Friday is National Wear Red Day, to bring attention to the fact that half million American women each year die from heart disease. The American College of Cardiology says nearly half of all women fail to get cardiac rehabilitation after a heart problem. OhioHealth is launching a pilot program to figure out why.
After women leave the hospital following treatment for heart problems...like a heart attack...46 percent don't bother to take the next step. That's cardiac rehabilitation to strengthen the heart. It involves a personalized exercise program under a special trainer, and classes on stress reduction and healthy eating.
As Nancy Pry walked vigorously on a treadmill at the McConnell Cardiac Rehab Center, a physical trainer monitored her progress and offered suggestions.
"I would have been in dead in two years," Nancy said. But surgery saved her life. Her doctor ordered tests, then heart bypass surgery after Nancy spent years ignoring shortness of breath and other symptoms. "I had pressure over the chest area. And I also had a lot of heartburn. And I was taking the big bottle of Tums," Nancy recalled.
After surgery, Nancy followed through with rehab, Dr. Anne Albers, a Riverside cardiologist, says too many women don't. She and her colleagues want to know why. So they're starting a pilot program just for women. She suspects one issue is that women are too busy caring for others, to think about themselves.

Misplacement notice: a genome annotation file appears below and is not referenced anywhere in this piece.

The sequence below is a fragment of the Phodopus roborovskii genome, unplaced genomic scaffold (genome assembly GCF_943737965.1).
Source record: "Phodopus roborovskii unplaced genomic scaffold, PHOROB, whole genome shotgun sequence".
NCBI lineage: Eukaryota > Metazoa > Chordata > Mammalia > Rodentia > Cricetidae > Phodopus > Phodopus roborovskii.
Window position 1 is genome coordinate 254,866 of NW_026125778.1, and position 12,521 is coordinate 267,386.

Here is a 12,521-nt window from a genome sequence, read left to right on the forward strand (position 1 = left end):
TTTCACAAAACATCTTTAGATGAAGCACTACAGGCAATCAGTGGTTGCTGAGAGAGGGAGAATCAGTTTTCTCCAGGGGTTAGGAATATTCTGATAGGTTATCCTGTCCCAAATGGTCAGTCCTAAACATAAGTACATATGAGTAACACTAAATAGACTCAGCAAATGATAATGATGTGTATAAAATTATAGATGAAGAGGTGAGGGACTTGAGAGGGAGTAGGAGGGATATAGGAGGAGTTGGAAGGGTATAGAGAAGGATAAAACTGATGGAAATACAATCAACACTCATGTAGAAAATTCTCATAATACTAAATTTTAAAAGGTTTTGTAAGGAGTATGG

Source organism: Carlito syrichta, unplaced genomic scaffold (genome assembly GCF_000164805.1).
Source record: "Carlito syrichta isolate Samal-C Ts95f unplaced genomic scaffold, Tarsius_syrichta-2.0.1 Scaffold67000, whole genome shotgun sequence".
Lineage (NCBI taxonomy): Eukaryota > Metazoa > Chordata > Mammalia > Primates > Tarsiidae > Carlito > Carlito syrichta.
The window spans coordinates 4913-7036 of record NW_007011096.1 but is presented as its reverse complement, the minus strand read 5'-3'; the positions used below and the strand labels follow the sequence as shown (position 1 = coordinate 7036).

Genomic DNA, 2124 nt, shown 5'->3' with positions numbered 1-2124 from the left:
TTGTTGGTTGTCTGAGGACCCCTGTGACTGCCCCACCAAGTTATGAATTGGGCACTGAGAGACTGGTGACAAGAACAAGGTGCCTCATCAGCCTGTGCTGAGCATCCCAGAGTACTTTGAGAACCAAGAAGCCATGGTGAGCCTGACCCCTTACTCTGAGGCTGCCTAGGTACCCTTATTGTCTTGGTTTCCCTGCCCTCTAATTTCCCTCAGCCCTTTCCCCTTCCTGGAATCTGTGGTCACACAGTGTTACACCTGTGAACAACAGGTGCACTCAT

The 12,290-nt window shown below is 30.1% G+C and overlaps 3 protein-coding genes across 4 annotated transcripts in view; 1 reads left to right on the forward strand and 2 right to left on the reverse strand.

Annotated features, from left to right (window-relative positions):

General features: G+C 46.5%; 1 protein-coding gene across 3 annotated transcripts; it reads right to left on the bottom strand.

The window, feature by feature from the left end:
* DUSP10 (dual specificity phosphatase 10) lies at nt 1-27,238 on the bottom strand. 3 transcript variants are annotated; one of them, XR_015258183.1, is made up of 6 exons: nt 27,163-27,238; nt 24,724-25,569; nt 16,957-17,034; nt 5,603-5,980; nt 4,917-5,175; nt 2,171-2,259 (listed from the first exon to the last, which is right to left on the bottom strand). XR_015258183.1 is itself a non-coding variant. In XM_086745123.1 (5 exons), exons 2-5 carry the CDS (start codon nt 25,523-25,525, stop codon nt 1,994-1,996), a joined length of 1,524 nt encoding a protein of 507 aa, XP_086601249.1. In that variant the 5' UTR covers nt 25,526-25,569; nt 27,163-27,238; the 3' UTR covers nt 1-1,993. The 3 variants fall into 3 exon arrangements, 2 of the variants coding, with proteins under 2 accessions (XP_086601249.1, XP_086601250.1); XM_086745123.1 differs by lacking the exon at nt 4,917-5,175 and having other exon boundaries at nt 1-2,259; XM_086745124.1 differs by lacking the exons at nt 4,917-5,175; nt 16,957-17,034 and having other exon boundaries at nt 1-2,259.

"They got back. They're running the house. They may be working. They're taking care of parents. They're taking care of children. They are very much extending to other people, and a lot of times, they move cardiac rehab down the priority list," Dr. Albers said.
Dr. Albers also believes that women might be more willing to exercise and to speak freely in classes, if no men are around. She said people are 36% more likely to die of a heart ailment, if they skip rehab. She hopes this effort will save more women like Nancy.
"The goal is, how can we give women whatever the options they need in order to be heart-healthy?" the doctor said. "This is an effort to say, we want to take care of you. "
Dr. Albers added that they also need to spread the word in the medical community about the importance of cardiac rehabilitation, so more family doctors will urge their patients to get this care.